Be Thou Our Help In Trouble: A Response to Psalm 60

Psalm 60 is a prayer in time of crisis and it seems to speak very directly into our own situation. We too can say to God: Thou hast shewed thy people heavy things: thou hast given us a drink of deadly wine. And this psalm licences us to speak to God very directly about our troubles and to expect and rely on his help. The other striking thing about this psalm is the way it names particular places:

I will rejoice, and divide Sichem: and mete out the valley of Succoth.

Gilead is mine, and Manasses is mine: Ephraim also is the strength of my head; Judah is my law-giver;

Moab is my wash-pot; over Edom will I cast out my shoe: Philistia, be thou glad of me.

I have reflected that a little in my response to the psalm.

As always you can hear me read the psalm by clicking on the play button or the title.

These poems will all be gathered together and published on January 30th under the title David’s Crown. I am just working on the proofs now and there is already an amazon page for the book if you wish to pre-order it Here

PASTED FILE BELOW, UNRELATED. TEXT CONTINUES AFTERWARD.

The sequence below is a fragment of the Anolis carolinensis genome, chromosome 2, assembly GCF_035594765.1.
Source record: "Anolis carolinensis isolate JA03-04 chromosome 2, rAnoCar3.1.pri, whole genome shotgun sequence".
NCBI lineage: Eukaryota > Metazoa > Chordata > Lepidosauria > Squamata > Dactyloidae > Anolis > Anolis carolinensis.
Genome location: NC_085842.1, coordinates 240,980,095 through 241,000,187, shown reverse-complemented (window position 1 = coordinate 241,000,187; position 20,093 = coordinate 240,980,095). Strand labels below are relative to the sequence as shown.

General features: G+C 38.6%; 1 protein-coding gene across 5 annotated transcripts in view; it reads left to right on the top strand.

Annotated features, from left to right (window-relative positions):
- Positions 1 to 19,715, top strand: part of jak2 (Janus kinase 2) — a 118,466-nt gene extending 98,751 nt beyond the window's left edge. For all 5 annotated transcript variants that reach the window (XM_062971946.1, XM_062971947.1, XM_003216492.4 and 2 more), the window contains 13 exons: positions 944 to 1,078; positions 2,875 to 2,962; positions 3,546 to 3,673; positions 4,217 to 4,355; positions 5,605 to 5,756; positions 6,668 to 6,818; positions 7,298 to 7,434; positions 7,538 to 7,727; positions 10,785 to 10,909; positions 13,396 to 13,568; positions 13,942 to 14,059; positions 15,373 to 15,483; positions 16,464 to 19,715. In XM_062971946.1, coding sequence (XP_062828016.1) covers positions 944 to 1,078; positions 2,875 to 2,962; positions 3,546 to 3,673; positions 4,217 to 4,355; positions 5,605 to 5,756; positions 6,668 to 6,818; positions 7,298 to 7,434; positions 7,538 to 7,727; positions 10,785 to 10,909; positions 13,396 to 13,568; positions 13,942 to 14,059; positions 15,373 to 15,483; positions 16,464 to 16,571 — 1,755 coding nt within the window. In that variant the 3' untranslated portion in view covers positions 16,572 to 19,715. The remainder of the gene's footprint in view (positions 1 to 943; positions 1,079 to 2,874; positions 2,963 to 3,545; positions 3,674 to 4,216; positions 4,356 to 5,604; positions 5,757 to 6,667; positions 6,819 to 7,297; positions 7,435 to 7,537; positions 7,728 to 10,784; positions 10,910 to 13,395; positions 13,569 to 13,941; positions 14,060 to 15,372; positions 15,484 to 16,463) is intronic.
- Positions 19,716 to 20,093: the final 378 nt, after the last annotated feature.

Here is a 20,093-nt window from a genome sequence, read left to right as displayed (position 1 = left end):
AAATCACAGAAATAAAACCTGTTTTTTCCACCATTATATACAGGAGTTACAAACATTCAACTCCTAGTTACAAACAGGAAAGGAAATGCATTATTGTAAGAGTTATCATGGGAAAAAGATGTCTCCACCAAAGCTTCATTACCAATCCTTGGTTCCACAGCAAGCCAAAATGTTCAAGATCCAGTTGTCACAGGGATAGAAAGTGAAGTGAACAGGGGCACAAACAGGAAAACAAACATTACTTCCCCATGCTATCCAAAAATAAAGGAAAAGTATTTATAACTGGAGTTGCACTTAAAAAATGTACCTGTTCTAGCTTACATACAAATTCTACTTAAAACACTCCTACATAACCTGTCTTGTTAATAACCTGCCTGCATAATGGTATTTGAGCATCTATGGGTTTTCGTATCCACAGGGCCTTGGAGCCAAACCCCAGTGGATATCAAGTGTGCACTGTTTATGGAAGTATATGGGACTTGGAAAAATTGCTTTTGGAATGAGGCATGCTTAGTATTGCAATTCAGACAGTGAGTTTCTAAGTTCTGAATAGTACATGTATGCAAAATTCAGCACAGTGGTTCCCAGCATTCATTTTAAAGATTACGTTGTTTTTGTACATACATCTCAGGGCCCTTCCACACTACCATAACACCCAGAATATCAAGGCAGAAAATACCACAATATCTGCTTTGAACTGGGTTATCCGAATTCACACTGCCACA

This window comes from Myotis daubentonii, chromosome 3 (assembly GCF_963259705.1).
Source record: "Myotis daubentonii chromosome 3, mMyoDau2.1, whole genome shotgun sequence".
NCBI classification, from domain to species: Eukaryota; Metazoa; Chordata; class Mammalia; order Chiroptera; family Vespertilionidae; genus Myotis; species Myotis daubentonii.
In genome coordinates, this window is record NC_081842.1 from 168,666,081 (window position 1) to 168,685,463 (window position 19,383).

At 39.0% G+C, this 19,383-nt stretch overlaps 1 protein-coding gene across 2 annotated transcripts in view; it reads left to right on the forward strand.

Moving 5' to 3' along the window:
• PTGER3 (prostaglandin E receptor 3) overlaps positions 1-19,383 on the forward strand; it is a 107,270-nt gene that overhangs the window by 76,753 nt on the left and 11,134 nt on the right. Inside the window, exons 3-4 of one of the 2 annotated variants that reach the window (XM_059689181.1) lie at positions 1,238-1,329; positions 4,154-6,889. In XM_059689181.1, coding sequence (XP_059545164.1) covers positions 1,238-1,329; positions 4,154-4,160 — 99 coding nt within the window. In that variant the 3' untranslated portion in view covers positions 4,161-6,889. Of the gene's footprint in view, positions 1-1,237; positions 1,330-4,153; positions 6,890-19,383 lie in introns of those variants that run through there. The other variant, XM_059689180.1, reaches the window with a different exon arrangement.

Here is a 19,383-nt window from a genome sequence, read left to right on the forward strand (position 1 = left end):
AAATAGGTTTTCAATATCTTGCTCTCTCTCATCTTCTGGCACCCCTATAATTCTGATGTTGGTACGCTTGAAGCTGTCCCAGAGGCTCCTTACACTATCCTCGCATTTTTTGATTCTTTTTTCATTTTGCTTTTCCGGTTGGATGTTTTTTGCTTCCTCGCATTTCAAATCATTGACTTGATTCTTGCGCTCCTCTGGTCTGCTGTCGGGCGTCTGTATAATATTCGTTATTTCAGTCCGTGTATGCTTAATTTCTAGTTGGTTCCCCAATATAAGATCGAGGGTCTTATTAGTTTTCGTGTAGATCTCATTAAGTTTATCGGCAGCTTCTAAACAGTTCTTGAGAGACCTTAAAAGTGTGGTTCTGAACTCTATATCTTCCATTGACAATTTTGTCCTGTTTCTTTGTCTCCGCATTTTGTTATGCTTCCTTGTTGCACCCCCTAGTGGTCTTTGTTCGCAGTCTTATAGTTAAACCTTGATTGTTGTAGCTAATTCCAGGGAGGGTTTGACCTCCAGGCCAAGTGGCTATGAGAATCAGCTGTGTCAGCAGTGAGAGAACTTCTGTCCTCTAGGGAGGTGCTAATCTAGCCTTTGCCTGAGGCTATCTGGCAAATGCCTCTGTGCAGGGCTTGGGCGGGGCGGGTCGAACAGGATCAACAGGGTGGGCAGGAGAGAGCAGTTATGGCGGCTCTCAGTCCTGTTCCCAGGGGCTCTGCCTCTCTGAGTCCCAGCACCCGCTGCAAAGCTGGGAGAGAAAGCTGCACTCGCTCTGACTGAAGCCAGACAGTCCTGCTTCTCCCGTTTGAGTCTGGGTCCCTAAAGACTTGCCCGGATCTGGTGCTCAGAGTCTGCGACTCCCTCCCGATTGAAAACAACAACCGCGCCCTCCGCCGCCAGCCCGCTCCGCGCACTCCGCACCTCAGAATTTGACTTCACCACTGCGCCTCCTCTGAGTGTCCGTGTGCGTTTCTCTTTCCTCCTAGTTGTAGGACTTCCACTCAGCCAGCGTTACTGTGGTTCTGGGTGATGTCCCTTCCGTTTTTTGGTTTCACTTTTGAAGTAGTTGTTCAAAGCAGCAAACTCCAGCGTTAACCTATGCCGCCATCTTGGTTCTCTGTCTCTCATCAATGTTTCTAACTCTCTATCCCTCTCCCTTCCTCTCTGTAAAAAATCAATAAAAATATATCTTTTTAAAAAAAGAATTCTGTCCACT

LX Deus, repulisti nos

From my false self, O Lord, deliver me.
Where I am scattered gather me again,
Turn me to you once more, and turn to me,

For we have all been shaken. Soothe our pain
And heal the deep divisions, cruelly shown
By this sharp plague. All other help is vain,

So be our help. Our future’s all unknown
To us. We trust that you will meet us there,
Since all of time is in your hands, all known

And carried in your providence. Our prayer
Rises from every land, from Gillead
From Succoth, from New York, from places where

Your other names are spoken. All the sad
And sighing tribes of earth hold up their hands
Hear us, we cry, and once more, make us glad.

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Filed under imagination

2 responses to “Be Thou Our Help In Trouble: A Response to Psalm 60

  1. Alice Hornbeck

    Yes. I want to knoiw all the places, in art too. And yes, help us shake this false self that builds its wall, for otherwise, whenever I ask, you are there.

  2. David C Brown

    We will be glad as the Lord Jesus is exalted! I’m interested in the names being included: why Succoth and Shechem? And why repeated in psalm 108? I think there had been failure in both places, and perhaps God is asserting control, which is the kind of your poem.

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